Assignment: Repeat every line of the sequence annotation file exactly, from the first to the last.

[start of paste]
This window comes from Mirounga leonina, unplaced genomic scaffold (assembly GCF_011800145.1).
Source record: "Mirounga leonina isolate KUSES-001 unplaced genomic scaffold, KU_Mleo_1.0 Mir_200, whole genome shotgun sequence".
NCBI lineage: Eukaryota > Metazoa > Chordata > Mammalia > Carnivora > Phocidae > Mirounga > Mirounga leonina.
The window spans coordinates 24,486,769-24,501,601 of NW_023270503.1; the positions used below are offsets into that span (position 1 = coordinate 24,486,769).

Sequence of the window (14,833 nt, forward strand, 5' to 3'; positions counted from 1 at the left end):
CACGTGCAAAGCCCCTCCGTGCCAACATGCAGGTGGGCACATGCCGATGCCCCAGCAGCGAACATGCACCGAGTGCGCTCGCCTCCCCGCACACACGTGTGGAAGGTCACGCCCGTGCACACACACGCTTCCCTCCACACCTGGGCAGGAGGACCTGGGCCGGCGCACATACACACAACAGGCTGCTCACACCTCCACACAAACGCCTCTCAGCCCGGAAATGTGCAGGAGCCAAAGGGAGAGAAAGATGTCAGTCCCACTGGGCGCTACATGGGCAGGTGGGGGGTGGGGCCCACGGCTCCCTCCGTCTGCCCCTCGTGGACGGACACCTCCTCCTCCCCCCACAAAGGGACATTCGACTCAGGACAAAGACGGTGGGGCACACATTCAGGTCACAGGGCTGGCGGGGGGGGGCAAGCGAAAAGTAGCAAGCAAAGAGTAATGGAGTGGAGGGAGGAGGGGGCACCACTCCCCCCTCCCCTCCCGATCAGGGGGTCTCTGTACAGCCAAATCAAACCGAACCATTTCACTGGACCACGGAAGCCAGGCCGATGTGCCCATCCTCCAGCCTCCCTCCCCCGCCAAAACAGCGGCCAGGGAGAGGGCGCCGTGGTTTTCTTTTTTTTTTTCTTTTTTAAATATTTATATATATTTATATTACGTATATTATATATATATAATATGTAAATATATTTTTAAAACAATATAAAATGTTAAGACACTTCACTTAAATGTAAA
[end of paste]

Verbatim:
This window comes from Mirounga leonina, unplaced genomic scaffold (assembly GCF_011800145.1).
Source record: "Mirounga leonina isolate KUSES-001 unplaced genomic scaffold, KU_Mleo_1.0 Mir_200, whole genome shotgun sequence".
NCBI lineage: Eukaryota > Metazoa > Chordata > Mammalia > Carnivora > Phocidae > Mirounga > Mirounga leonina.
The window spans coordinates 24,486,769-24,501,601 of NW_023270503.1; the positions used below are offsets into that span (position 1 = coordinate 24,486,769).

Sequence of the window (14,833 nt, forward strand, 5' to 3'; positions counted from 1 at the left end):
CACGTGCAAAGCCCCTCCGTGCCAACATGCAGGTGGGCACATGCCGATGCCCCAGCAGCGAACATGCACCGAGTGCGCTCGCCTCCCCGCACACACGTGTGGAAGGTCACGCCCGTGCACACACACGCTTCCCTCCACACCTGGGCAGGAGGACCTGGGCCGGCGCACATACACACAACAGGCTGCTCACACCTCCACACAAACGCCTCTCAGCCCGGAAATGTGCAGGAGCCAAAGGGAGAGAAAGATGTCAGTCCCACTGGGCGCTACATGGGCAGGTGGGGGGTGGGGCCCACGGCTCCCTCCGTCTGCCCCTCGTGGACGGACACCTCCTCCTCCCCCCACAAAGGGACATTCGACTCAGGACAAAGACGGTGGGGCACACATTCAGGTCACAGGGCTGGCGGGGGGGGGCAAGCGAAAAGTAGCAAGCAAAGAGTAATGGAGTGGAGGGAGGAGGGGGCACCACTCCCCCCTCCCCTCCCGATCAGGGGGTCTCTGTACAGCCAAATCAAACCGAACCATTTCACTGGACCACGGAAGCCAGGCCGATGTGCCCATCCTCCAGCCTCCCTCCCCCGCCAAAACAGCGGCCAGGGAGAGGGCGCCGTGGTTTTCTTTTTTTTTTTCTTTTTTAAATATTTATATATATTTATATTACGTATATTATATATATATAATATGTAAATATATTTTTAAAACAATATAAAATGTTAAGACACTTCACTTAAATGTAAA